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For the approximately 506,348 Iowans enrolled in Medicare Part B, premiums and deductibles will remain unchanged in 2015, leaving more of seniors' cost of living adjustment from Social Security in their pockets.
The Centers for Medicare & Medicaid Services (CMS) on Thursday said the monthly premium for Medicare Part B will be $104.90 and the deductible will be $147 next year, the same as the last two years. CMS also said the average premium for people enrolled in a Medicare Part D prescription drug plan is estimated to increase to $32 per month.
When compared with Congressional Budget Office projections made in 2009 for 2015, Medicare Part B premiums will be more than $125 lower over the course of the year. Total Medicare Part B and Part D premiums for seniors and people with disabilities in Iowa will be approximately $10 million lower than predicted for 2015.
Nationwide, approximately 49 million Americans are enrolled in Medicare Part B, which covers physicians' services, outpatient hospital services, certain home health services, durable medical equipment and other items.
CMS also announced that for the small number of beneficiaries who pay Medicare Part A monthly premiums, their monthly bill will drop $19 in 2015 to $407. Medicare Part A covers inpatient hospital, skilled nursing facility and some home health care services.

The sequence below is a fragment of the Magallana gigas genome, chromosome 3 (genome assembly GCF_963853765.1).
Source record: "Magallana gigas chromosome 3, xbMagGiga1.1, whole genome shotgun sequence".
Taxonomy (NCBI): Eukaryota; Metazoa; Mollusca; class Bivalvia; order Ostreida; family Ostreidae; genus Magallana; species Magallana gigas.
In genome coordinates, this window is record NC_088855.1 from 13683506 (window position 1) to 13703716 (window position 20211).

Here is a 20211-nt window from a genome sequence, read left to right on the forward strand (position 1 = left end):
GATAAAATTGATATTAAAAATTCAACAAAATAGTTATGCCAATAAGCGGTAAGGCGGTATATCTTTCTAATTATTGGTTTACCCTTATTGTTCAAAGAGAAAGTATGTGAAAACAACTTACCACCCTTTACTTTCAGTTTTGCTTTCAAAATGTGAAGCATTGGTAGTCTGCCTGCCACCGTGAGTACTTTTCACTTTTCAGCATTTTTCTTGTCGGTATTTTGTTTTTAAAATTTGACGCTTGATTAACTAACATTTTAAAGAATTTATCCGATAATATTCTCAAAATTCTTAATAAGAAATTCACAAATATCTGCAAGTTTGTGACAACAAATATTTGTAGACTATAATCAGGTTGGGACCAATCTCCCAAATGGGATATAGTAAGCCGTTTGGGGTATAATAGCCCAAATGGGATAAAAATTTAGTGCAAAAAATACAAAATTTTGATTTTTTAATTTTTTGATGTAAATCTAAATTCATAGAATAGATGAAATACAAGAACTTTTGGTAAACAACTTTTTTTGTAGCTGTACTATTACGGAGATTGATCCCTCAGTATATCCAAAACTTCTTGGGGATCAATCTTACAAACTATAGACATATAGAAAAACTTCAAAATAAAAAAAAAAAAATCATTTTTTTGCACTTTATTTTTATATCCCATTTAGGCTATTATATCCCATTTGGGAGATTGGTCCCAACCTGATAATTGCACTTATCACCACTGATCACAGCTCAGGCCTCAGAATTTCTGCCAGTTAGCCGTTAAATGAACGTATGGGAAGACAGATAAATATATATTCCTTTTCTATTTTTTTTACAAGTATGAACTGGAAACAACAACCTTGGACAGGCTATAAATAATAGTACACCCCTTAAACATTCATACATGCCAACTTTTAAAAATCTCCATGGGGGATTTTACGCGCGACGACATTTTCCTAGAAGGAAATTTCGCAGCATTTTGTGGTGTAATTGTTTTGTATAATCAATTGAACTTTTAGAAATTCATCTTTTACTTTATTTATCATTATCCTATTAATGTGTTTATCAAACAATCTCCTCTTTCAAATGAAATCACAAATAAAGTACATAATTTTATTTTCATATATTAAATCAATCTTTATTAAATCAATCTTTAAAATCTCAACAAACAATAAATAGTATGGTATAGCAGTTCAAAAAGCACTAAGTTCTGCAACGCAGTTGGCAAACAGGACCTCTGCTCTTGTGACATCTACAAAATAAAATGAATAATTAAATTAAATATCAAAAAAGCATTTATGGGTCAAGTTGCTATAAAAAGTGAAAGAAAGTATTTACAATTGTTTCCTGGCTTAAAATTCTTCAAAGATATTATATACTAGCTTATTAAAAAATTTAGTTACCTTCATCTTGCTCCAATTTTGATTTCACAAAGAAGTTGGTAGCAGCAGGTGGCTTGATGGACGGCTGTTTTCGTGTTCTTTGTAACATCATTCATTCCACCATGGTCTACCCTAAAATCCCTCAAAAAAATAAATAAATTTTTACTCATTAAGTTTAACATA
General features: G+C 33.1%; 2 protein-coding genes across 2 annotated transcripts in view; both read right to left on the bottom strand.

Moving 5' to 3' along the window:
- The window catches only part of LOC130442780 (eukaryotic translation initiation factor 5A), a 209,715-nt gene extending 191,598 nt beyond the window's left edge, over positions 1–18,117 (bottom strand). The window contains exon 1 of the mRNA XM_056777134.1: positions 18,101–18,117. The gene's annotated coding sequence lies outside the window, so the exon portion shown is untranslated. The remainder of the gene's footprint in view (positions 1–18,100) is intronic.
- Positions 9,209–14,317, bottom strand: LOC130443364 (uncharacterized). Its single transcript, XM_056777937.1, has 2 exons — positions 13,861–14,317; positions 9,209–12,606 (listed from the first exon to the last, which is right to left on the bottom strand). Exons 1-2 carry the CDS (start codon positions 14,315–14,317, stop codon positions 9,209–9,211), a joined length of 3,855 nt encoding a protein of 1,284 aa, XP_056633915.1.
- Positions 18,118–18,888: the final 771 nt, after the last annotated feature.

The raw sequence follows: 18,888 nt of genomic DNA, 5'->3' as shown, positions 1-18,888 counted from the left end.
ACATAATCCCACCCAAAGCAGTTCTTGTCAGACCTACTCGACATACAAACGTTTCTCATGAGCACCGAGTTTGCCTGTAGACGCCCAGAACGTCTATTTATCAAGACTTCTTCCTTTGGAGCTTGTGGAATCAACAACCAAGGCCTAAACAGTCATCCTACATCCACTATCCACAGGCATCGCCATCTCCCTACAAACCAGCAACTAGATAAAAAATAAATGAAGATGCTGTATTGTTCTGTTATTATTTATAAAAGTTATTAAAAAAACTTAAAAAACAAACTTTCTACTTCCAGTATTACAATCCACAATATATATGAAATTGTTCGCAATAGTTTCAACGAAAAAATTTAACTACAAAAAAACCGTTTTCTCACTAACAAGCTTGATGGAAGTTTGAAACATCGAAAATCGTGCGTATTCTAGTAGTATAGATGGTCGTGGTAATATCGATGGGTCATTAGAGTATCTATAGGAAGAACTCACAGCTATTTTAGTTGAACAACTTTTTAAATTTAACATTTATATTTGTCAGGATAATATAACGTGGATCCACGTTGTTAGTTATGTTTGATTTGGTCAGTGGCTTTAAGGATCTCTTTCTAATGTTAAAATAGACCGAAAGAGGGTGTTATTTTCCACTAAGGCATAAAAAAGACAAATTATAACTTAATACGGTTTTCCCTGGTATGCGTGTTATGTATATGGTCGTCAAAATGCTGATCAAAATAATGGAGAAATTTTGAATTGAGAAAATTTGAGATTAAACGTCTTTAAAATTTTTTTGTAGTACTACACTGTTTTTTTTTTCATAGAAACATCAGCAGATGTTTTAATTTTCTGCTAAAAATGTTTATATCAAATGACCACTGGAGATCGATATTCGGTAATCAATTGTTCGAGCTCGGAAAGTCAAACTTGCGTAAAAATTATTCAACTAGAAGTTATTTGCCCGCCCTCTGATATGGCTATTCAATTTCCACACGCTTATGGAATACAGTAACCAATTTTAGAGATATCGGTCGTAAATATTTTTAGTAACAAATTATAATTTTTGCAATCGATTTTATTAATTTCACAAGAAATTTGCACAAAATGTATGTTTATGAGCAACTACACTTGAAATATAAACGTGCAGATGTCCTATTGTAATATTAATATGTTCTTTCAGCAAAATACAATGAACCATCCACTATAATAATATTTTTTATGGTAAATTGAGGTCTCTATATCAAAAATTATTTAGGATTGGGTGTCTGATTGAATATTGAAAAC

Although about 99 percent of Medicare beneficiaries do not pay a Part A premium because they have at least 40 quarters of Medicare-covered employment, enrollees age 65 and over and certain people with disabilities who have fewer than 30 quarters of coverage pay a monthly premium in order to receive coverage under Part A.
Beneficiaries who have between 30 and 39 quarters of coverage may purchase Part A at a reduced monthly premium rate of $224 for 2015, a decrease of $10 from 2014.
The Affordable Care Act closes the Medicare Part D prescription drug coverage gap, known as the 'Donut Hole,” over time. Beginning in June 2014, people with Medicare in Iowa have saved $124,714,999 on prescription drugs.